Steenhuisen blames inconsistency for DA’s poor showing
Steenhuisen was in Pietermaritzburg on Tuesday to campaign for Ward 25 by-elections that are to take place in a week’s time, on March 18.
However, as he was addressing elderly people at the Woodgrove Retirement Village, Steenhuisen used the platform to highlight what the opposition party needed to do before the elections.
He said the DA no longer tolerated members who did not share the values and principles of the party, adding that such people would be “cut out of the organisation before they infect the rest of it”.
The former Parliamentary chief whip said with the local government elections approaching, the party should fight to be better than it was last year. “That requires ideological coherence, as no organisation can exist without full ideological coherence.
“This means that everybody in the party should be pulling in the same direction.”
Steenhuisen said the party performed dismally during last year’s general elections because it had tried to please too many people, but ended up pleasing very few.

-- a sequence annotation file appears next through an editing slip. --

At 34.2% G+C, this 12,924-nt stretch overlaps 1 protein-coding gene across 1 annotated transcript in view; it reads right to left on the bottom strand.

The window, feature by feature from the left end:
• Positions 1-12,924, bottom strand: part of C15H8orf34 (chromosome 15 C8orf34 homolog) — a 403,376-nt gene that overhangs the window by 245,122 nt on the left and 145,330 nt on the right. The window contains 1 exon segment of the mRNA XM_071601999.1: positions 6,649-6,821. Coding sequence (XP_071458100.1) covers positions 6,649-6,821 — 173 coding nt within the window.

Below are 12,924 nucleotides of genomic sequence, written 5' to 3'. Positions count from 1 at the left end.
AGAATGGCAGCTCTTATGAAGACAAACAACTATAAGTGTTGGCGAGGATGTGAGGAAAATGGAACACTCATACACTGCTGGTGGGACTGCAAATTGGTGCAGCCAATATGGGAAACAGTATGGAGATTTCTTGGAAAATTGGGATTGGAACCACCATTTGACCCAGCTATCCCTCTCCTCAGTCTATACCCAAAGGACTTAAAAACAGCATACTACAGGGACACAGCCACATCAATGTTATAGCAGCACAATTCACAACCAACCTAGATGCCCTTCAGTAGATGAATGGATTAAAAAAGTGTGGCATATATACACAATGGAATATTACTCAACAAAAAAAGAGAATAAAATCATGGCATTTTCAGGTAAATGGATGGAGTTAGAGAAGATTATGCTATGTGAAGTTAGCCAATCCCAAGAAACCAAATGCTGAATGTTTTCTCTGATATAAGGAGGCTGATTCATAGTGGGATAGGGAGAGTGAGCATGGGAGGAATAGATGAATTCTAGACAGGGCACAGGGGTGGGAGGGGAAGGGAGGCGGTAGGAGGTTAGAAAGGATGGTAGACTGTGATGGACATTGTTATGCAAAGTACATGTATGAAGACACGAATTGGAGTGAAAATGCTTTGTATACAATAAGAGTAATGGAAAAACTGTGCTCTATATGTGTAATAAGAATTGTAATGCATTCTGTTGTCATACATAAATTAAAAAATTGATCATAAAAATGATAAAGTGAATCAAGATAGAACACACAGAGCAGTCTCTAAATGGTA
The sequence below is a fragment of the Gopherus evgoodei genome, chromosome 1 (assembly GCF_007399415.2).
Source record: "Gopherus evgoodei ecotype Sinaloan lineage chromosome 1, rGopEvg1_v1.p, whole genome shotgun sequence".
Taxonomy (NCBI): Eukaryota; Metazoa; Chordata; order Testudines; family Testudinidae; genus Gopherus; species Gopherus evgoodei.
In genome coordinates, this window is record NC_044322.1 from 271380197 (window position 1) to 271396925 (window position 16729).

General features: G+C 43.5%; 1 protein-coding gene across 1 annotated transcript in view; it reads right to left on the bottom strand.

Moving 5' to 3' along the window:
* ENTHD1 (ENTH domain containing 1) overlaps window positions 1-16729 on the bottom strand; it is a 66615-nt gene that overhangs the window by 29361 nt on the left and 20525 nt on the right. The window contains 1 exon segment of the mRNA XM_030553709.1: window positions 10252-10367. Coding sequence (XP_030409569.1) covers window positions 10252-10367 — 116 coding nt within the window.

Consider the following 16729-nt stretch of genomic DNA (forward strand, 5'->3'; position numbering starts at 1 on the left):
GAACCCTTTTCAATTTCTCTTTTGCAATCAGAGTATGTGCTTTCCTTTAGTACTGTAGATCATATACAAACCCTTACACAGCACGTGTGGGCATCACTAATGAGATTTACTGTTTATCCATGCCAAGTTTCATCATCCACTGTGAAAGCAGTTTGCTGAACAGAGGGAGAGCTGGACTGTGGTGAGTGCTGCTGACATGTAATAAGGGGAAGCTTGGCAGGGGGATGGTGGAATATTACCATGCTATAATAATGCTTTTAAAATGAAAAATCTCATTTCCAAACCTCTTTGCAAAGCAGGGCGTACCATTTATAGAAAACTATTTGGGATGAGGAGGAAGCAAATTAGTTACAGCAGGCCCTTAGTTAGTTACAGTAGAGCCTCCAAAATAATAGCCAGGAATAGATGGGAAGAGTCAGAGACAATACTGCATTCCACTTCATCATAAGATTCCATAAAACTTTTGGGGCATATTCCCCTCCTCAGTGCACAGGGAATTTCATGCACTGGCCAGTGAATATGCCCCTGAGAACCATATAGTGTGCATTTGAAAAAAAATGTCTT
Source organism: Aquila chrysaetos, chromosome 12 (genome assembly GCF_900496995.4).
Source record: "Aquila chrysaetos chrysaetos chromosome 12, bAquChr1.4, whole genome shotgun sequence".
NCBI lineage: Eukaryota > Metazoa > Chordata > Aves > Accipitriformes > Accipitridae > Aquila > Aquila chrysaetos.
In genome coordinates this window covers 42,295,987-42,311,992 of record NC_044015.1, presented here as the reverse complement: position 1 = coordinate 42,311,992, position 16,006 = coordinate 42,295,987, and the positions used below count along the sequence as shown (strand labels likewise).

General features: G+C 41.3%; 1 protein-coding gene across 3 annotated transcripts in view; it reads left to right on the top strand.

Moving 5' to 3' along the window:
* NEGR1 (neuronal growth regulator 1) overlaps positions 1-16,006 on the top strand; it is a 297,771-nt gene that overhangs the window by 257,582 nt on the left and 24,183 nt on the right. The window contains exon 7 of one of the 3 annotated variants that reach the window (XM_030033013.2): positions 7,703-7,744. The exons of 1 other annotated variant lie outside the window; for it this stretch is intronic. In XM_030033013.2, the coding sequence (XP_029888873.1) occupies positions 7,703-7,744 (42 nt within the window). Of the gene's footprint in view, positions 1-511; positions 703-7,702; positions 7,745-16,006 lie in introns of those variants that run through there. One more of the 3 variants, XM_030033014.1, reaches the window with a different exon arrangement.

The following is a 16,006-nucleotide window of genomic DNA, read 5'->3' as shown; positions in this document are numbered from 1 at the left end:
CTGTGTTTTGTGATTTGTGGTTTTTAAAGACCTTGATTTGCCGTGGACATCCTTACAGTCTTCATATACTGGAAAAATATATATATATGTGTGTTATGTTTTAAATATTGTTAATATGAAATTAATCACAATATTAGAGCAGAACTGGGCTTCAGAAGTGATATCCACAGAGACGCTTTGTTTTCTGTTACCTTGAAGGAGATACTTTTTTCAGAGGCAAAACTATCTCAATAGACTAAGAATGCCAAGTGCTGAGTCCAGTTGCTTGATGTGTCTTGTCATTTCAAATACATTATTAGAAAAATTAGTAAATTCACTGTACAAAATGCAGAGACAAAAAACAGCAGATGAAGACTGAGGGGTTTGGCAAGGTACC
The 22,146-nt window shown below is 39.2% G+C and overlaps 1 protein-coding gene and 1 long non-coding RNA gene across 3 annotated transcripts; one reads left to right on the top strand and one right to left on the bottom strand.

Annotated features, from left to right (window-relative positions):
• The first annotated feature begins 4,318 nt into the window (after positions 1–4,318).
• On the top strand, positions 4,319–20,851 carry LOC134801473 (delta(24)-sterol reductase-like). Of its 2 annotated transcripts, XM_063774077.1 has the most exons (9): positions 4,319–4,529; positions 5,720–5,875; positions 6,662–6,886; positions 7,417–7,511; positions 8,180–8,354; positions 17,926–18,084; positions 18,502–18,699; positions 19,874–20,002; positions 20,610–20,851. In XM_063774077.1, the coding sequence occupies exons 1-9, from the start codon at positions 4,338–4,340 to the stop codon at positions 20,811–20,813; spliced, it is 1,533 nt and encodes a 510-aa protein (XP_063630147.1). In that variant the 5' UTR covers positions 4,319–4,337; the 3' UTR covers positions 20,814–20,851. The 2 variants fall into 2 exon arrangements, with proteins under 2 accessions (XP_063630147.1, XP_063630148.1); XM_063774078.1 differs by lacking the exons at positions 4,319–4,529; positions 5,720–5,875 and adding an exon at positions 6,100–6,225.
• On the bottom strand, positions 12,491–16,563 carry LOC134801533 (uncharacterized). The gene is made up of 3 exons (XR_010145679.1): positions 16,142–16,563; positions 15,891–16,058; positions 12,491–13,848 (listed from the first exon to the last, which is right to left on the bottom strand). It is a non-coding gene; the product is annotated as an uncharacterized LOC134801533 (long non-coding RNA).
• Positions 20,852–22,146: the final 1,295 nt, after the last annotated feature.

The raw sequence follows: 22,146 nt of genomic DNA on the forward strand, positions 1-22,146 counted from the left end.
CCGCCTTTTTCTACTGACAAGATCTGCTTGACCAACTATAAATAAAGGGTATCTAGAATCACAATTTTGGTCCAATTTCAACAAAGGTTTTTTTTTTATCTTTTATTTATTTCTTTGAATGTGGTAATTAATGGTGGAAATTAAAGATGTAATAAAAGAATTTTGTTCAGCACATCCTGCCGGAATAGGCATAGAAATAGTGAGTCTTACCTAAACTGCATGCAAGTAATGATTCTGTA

He said he was confident that after next year’s local government poll, the DA would govern a number of municipalities, including eThekwini and Msunduzi, through coalitions, because he would change the campaign strategy.
Steenhuisen said that after he was elected leader during next month’s elective national conference, the party would not allow policy inconsistency to persist.
He commended a panel - comprising former DA leader Tony Leon, Ryan Coetzee, the party’s former chief executive officer, and Michiel le Roux, founder of Capitec Bank - for coming up with a diagnostic report that revealed some of the party’s weaknesses, which ultimately cost it many votes.
The panel has done an excellent diagnosis of where we went wrong, and what we did was to try to be too many things to too many people,” Steenhuisen said.
It was believed that last year’s election result and the panel’s report were among the reasons Mmusi Maimane resigned from the DA.
Steenhuisen said that unlike the DA, the EFF and Freedom Front Plus performed well because their positions were clear to everyone.
“They are on the extreme left and the extreme right of the South African spectrum, and both of those parties did one thing in common. When you look at their posters, you knew exactly what they were fighting for, and exactly what their message was,” he said.
He said the DA remained in the middle with “five different posters” whose messages confused most voters.
“People looked at the DA and did not know what the DA stood for,” Steenhuisen said.